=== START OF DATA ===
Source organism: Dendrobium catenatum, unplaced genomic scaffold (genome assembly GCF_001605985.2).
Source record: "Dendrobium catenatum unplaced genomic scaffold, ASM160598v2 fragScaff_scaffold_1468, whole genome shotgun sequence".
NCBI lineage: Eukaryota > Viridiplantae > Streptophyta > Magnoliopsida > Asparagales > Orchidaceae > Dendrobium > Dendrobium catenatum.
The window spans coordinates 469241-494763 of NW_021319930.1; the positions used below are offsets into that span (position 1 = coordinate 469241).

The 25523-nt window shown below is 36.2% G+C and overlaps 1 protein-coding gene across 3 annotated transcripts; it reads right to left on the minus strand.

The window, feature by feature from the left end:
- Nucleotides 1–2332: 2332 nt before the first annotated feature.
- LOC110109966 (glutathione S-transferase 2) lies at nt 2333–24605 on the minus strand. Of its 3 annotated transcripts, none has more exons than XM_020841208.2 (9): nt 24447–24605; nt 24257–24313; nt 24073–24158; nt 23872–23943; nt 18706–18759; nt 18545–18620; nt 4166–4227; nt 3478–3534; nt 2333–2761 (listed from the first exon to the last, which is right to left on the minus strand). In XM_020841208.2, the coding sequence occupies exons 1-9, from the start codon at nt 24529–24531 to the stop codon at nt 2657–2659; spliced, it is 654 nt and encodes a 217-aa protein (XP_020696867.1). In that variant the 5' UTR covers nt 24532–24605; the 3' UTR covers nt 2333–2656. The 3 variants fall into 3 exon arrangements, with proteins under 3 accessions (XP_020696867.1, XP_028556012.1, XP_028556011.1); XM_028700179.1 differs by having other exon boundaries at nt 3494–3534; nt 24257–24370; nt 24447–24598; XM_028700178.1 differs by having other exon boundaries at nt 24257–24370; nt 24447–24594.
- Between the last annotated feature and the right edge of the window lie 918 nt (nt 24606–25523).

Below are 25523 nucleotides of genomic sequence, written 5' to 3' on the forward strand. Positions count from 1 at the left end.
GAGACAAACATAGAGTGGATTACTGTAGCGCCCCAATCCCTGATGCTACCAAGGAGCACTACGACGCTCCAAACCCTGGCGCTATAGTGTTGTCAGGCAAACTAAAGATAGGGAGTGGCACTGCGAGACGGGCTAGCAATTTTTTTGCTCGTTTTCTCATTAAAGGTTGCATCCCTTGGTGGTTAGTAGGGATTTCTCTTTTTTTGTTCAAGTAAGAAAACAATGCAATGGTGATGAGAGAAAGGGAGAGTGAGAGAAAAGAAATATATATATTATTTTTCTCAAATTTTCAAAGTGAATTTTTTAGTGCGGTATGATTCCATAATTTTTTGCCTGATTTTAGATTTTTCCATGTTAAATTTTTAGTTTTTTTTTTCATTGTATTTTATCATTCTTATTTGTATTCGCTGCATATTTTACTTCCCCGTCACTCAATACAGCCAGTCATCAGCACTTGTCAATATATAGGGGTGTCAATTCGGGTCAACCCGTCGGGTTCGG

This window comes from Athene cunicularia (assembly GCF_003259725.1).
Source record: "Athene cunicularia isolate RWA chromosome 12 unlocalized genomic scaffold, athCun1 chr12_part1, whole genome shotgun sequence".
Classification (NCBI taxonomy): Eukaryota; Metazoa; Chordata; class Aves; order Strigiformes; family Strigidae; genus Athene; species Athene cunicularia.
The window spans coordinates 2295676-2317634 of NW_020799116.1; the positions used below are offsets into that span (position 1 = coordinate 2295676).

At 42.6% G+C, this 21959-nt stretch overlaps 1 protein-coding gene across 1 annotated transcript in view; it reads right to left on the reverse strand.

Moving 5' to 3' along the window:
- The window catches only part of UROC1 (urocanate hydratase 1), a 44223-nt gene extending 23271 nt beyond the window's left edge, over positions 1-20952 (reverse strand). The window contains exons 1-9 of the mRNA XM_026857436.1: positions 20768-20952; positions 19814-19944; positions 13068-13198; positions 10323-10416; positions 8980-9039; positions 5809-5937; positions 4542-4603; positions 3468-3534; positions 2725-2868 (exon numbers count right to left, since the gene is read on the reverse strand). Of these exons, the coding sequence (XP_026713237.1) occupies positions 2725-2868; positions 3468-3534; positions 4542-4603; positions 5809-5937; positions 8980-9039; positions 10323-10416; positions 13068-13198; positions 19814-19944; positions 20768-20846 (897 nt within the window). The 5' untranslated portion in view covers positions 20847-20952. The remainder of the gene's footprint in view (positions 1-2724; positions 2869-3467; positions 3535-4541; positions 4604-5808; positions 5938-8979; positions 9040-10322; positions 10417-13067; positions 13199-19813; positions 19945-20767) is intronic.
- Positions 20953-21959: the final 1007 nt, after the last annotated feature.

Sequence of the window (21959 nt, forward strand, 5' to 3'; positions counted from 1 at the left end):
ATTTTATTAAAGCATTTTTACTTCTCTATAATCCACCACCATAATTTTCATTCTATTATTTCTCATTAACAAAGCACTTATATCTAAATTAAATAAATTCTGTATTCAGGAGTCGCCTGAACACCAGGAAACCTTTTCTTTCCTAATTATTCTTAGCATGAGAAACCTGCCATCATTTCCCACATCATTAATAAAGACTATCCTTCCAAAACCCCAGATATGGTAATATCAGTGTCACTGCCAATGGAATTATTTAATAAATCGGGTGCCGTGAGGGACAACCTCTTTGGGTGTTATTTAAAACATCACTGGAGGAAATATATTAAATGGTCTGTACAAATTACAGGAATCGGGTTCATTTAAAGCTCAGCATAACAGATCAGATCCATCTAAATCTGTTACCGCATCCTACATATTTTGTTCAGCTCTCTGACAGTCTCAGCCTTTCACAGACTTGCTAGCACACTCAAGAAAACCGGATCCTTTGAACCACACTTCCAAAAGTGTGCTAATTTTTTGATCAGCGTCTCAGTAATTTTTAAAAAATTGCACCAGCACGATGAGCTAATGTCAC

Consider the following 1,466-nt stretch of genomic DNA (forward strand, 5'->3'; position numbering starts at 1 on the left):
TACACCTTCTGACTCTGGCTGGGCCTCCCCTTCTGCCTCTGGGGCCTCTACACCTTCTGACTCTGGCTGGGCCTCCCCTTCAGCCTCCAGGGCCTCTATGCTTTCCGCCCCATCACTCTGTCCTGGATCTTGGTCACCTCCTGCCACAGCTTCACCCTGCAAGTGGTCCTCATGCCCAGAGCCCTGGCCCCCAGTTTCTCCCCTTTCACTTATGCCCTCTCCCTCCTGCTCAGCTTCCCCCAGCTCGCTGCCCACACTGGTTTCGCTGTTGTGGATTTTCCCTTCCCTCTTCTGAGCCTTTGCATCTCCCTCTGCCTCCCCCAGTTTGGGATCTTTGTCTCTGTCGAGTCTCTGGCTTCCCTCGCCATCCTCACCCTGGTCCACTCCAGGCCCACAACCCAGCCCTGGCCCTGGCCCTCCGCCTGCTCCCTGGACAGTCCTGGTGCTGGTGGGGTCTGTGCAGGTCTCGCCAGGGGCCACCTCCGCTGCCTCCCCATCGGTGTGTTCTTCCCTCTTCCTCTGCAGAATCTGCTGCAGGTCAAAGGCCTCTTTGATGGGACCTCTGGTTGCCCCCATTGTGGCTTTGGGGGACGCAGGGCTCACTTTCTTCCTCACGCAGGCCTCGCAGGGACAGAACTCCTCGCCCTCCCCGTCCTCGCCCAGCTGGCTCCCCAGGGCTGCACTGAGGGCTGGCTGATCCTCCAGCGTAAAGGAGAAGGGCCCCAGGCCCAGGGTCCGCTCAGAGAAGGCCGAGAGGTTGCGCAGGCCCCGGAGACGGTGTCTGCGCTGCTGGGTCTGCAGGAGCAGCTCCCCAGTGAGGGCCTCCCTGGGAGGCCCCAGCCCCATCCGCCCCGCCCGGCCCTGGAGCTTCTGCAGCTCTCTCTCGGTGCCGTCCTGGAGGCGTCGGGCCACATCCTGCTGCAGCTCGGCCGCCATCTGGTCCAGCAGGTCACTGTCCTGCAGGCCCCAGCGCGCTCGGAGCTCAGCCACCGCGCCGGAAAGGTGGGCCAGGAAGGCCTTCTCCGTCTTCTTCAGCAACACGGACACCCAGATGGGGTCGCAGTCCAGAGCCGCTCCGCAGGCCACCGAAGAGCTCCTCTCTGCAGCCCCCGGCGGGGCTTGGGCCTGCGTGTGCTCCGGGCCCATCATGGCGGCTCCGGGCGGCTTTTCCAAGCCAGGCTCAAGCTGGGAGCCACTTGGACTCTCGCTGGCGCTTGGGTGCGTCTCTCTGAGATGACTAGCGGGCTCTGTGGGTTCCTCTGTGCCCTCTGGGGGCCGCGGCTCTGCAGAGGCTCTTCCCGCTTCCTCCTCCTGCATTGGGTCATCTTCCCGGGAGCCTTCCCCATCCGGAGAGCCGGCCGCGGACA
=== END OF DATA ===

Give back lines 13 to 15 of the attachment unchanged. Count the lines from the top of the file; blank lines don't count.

Source record: "Athene cunicularia isolate RWA chromosome 12 unlocalized genomic scaffold, athCun1 chr12_part1, whole genome shotgun sequence".
Classification (NCBI taxonomy): Eukaryota; Metazoa; Chordata; class Aves; order Strigiformes; family Strigidae; genus Athene; species Athene cunicularia.
The window spans coordinates 2295676-2317634 of NW_020799116.1; the positions used below are offsets into that span (position 1 = coordinate 2295676).